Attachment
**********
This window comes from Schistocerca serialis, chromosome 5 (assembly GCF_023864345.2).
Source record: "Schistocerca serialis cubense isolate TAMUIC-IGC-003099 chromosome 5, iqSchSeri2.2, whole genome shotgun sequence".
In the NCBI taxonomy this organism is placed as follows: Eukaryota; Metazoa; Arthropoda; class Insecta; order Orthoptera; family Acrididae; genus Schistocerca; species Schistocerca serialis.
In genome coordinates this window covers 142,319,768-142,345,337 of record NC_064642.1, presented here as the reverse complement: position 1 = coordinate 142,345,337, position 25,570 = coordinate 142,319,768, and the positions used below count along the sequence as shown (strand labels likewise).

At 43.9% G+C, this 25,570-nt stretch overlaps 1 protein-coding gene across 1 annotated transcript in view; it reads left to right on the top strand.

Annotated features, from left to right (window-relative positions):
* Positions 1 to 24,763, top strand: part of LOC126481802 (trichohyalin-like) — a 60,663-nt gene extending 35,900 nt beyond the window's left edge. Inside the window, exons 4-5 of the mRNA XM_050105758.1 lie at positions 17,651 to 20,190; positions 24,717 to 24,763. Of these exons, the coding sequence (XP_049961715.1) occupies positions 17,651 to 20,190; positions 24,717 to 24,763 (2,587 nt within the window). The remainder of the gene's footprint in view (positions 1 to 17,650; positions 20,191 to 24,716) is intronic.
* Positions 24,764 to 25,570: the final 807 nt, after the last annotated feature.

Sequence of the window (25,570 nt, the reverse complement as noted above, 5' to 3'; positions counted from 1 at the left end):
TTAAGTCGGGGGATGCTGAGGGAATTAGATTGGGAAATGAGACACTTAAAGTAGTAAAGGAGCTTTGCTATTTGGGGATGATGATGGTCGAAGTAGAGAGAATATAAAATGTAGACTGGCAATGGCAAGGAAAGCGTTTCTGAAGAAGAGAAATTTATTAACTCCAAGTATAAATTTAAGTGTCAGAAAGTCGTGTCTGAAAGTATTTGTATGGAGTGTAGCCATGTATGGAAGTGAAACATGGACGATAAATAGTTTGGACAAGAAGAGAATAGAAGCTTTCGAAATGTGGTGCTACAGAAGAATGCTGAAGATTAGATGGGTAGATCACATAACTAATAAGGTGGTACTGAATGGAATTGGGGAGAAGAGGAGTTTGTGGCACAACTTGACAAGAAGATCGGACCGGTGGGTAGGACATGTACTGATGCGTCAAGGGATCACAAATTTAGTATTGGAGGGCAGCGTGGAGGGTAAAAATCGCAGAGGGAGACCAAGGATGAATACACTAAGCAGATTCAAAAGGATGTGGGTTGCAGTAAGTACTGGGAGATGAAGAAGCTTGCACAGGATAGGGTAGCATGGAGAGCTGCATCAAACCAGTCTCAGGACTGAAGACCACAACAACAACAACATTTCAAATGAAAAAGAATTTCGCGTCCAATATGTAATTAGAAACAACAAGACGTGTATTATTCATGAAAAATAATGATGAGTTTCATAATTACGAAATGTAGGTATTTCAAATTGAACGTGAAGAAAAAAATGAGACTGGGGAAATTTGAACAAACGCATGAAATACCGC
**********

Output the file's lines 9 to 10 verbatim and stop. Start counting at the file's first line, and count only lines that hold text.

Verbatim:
Sequence of the window (25,570 nt, the reverse complement as noted above, 5' to 3'; positions counted from 1 at the left end):
TTAAGTCGGGGGATGCTGAGGGAATTAGATTGGGAAATGAGACACTTAAAGTAGTAAAGGAGCTTTGCTATTTGGGGATGATGATGGTCGAAGTAGAGAGAATATAAAATGTAGACTGGCAATGGCAAGGAAAGCGTTTCTGAAGAAGAGAAATTTATTAACTCCAAGTATAAATTTAAGTGTCAGAAAGTCGTGTCTGAAAGTATTTGTATGGAGTGTAGCCATGTATGGAAGTGAAACATGGACGATAAATAGTTTGGACAAGAAGAGAATAGAAGCTTTCGAAATGTGGTGCTACAGAAGAATGCTGAAGATTAGATGGGTAGATCACATAACTAATAAGGTGGTACTGAATGGAATTGGGGAGAAGAGGAGTTTGTGGCACAACTTGACAAGAAGATCGGACCGGTGGGTAGGACATGTACTGATGCGTCAAGGGATCACAAATTTAGTATTGGAGGGCAGCGTGGAGGGTAAAAATCGCAGAGGGAGACCAAGGATGAATACACTAAGCAGATTCAAAAGGATGTGGGTTGCAGTAAGTACTGGGAGATGAAGAAGCTTGCACAGGATAGGGTAGCATGGAGAGCTGCATCAAACCAGTCTCAGGACTGAAGACCACAACAACAACAACATTTCAAATGAAAAAGAATTTCGCGTCCAATATGTAATTAGAAACAACAAGACGTGTATTATTCATGAAAAATAATGATGAGTTTCATAATTACGAAATGTAGGTATTTCAAATTGAACGTGAAGAAAAAAATGAGACTGGGGAAATTTGAACAAACGCATGAAATACCGC